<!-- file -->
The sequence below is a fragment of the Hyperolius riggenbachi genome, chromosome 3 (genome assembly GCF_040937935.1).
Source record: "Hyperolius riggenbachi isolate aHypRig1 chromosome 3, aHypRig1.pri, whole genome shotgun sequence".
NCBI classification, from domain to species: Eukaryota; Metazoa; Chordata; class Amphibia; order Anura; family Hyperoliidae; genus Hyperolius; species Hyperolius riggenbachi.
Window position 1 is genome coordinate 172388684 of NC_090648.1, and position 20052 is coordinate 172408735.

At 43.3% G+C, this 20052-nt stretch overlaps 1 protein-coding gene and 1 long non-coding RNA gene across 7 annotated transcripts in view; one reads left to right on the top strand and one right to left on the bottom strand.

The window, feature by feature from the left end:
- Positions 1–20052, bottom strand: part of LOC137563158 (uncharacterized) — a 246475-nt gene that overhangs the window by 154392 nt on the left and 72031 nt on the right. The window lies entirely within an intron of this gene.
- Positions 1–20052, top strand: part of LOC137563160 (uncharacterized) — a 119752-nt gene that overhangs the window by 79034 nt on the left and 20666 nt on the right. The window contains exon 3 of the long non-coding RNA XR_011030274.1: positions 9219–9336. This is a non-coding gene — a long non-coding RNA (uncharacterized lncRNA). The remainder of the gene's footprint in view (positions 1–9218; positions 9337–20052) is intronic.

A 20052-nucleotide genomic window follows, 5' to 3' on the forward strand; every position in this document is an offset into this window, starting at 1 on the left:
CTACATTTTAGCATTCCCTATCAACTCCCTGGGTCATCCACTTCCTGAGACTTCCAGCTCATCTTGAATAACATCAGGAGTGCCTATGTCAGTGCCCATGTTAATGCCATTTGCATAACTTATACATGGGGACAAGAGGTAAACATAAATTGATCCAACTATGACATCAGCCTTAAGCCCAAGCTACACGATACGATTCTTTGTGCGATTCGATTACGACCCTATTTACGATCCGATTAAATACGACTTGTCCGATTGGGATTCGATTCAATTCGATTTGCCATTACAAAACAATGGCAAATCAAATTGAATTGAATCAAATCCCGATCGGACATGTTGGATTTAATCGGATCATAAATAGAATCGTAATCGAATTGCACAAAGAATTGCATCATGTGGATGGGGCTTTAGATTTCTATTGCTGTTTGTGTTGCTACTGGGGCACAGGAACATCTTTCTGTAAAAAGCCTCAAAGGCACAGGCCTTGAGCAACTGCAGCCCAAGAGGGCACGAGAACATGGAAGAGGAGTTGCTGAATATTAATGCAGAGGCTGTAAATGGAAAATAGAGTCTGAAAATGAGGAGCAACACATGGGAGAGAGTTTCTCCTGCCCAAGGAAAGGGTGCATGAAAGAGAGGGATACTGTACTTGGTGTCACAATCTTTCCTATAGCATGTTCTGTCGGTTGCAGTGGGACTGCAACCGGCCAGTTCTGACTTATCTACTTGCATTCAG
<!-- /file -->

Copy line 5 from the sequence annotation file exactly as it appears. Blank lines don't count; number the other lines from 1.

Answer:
At 43.3% G+C, this 20052-nt stretch overlaps 1 protein-coding gene and 1 long non-coding RNA gene across 7 annotated transcripts in view; one reads left to right on the top strand and one right to left on the bottom strand.